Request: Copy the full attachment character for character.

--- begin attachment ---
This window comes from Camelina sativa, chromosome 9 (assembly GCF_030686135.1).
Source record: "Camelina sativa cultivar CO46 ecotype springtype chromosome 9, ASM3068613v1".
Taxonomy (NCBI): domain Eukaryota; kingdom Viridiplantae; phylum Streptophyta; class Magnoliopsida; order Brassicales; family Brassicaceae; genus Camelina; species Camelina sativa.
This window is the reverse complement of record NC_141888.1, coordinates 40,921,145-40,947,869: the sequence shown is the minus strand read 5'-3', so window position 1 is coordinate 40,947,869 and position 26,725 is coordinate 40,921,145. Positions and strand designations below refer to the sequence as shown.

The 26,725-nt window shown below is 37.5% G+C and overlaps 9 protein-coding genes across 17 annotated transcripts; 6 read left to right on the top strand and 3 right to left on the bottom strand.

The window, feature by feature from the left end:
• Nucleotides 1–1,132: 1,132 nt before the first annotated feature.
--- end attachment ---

This window comes from Camelina sativa, chromosome 9 (assembly GCF_030686135.1).
Source record: "Camelina sativa cultivar CO46 ecotype springtype chromosome 9, ASM3068613v1".
Taxonomy (NCBI): domain Eukaryota; kingdom Viridiplantae; phylum Streptophyta; class Magnoliopsida; order Brassicales; family Brassicaceae; genus Camelina; species Camelina sativa.
This window is the reverse complement of record NC_141888.1, coordinates 40,921,145-40,947,869: the sequence shown is the minus strand read 5'-3', so window position 1 is coordinate 40,947,869 and position 26,725 is coordinate 40,921,145. Positions and strand designations below refer to the sequence as shown.

The 26,725-nt window shown below is 37.5% G+C and overlaps 9 protein-coding genes across 17 annotated transcripts; 6 read left to right on the top strand and 3 right to left on the bottom strand.

The window, feature by feature from the left end:
• Nucleotides 1–1,132: 1,132 nt before the first annotated feature.